Even if all of the Jews could not fit on a single mountain, why were blessings directed toward one mountain, while curses directed to another? The answer seems to be uniquely relevant to our age.
With the vivid visualization of two distinct mountains, separated by a valley, one of blessing, the other of curse, the Torah is attempting to convey the message that life can and should be divided into two distinct pathways: one path as a source of blessing and growth; the other as a source of curse and devastation. A very real gulf separates the moral life from the immoral life and it ought not to be obfuscated (8).
With this clear designation of a mountain of blessing vs. a mountain of curse the Bible is rejecting the notion that the true progressive personality is open to all kinds of people, all kinds of lifestyles, all ideologies, all choices. According to this modern-day ethos, the primary enemy is the person who cannot be tolerant to all forms of behavior, the individual who believes that some deeds are absolutely blessed, while others are absolutely cursed.
The University Failure
In the introduction to his book "The Closing of the American Mind," the late Chicago University professor Allan Bloom argued that higher education in the U.S. has failed democracy and impoverished the souls of today’s students. The great virtue of the day, he wrote, became the unshakable belief that all truth is relative, and that no one idea or moral value is truer than any other. Openness to every culture and tolerance of every idea has become the greatest insight of our time. The notion of absoluteness, naturally, became the great foe of our times. The true believer is the real danger. The study of history and culture taught the youth of today that the greatest evils of the past came from people who thought they were absolutely right. Our mission today was not to correct the mistakes and learn what is really right, but rather to abolish the very concept of right and wrong. Everything became right. What right, students continue to ask, do I or anyone else have to say that one way is better than the other?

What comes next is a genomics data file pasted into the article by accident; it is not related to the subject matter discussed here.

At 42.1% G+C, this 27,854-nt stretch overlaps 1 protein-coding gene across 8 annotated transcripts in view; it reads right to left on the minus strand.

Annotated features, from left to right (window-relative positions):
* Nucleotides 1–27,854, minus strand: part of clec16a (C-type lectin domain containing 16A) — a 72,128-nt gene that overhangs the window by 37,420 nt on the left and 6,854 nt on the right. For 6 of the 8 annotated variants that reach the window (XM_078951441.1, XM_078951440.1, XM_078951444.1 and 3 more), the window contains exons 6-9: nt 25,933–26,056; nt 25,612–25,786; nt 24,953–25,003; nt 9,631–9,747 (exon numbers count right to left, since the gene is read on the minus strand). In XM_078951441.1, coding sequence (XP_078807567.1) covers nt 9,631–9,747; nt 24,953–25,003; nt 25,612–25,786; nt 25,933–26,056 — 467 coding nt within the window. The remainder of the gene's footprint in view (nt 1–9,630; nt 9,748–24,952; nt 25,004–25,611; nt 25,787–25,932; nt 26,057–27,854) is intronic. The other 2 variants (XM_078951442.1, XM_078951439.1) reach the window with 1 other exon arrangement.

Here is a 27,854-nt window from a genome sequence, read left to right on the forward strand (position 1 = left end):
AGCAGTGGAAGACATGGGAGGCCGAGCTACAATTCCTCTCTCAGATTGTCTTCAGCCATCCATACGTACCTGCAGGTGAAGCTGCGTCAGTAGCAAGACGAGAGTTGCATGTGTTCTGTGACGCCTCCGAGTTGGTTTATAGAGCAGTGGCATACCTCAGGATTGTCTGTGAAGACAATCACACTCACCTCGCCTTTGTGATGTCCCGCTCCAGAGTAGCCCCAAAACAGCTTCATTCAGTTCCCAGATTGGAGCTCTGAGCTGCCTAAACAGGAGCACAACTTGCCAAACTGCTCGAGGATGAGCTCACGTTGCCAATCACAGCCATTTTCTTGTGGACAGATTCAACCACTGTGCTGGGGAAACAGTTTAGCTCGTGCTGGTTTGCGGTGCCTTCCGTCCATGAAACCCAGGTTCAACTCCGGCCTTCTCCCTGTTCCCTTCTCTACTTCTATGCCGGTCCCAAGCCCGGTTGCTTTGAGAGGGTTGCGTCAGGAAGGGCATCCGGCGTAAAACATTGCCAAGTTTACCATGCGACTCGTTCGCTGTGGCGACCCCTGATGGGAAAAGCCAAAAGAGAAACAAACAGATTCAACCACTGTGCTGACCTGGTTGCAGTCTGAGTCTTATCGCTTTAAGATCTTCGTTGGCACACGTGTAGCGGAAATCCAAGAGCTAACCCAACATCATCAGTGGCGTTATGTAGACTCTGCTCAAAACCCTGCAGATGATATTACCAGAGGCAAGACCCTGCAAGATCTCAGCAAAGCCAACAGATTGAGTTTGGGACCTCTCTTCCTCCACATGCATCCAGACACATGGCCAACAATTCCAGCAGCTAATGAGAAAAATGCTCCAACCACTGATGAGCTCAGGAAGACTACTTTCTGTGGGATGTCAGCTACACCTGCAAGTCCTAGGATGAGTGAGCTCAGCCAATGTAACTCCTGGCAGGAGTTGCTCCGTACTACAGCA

In Bloom’s own words: “If I pose the routine questions designed to confuse them and make them think, such as ‘If you had been a British administrator in India, would you have let the natives under your governance burn the widow at the funeral of a man who had died?’ they either remain silent or reply that the British should never have been there in the first place.”
In the Dec. 17, 2001 issue of Newsweek, Yale University student Alison Hornstein wisely observed:
“On the morning of Sept. 11, my entire college campus huddled around television sets, our eyes riveted in horror to the images of the burning, then falling, Twin Towers… But by Sept. 12, as our shock began to fade, so did our sense of being wronged. Students' reactions expressed in the daily newspaper and in class pointed to the differences between our life circumstances and those of the perpetrators, suggesting that these differences had caused the previous day’s events.
“Noticeably absent,” she wrote, “was a general outcry of indignation. These reactions, and similar ones on other campuses, have made it apparent that my generation is uncomfortable assessing, or even asking, whether a moral wrong has taken place. My generation may be culturally sensitive, but we hesitate to make moral judgments.”
This is a tragedy raging in American campuses across the country. The fact that so many otherwise intelligent university students cannot recognize some actions as objectively evil, despite differences in cultural standards and values, is not only philosophically problematic, it is practically dangerous and suicidal. If we cannot define anything as evil, we cannot stand up to it. We then ensure its victory.
If hijacking planes and killing thousands of civilians is not objectively bad, what then can be deemed evil? If blowing up two buses filled with civilian men, women and children, blowing to pieces ten or twenty innocent human beings—as Hamas has done for years in Israel—is not absolutely evil, what is?
Three thousand and two hundred years ago, the Torah taught us that some acts constitute blessings; others constitute curses. They ought never to be equated. They ought to be distinguished not only conceptually, but also physically. They could never be associated together in one domain. An absolute, though narrow, gulf separates the two.
Distinguishing good from bad is not an act of arrogance, peasantry or a display of closed-mindedness. It is the only way to purge our beautiful world from militants who slaughter people who do not adhere to their beliefs.
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1) See Sifre to to Reah; Soteh 33b; Yerushalmi Soteh 7:3 for the differing opinions on the exact location of the mountains.
3) Ibid. 27:11-25.
4) Soteh 32a. Quoted in Rashi to Deuteronomy ibid.
6) This commandment is in Deuteronomy 27:5-7.
6*) See Talmud Shvous 37b.
7) See Shalah Parshas Reah and Or Hatorah Parshas Reah pp. 678-680 for an explanations of the names of these two mountains and their connection to blessing and curse.
8) This concept is conveyed, in Kabbalistic and spiritual terminology, in Or Hatorah ibid. and references noted there.
My thanks to Shmuel Levin, a writer and editor in Pittsburgh, for his editorial assistance.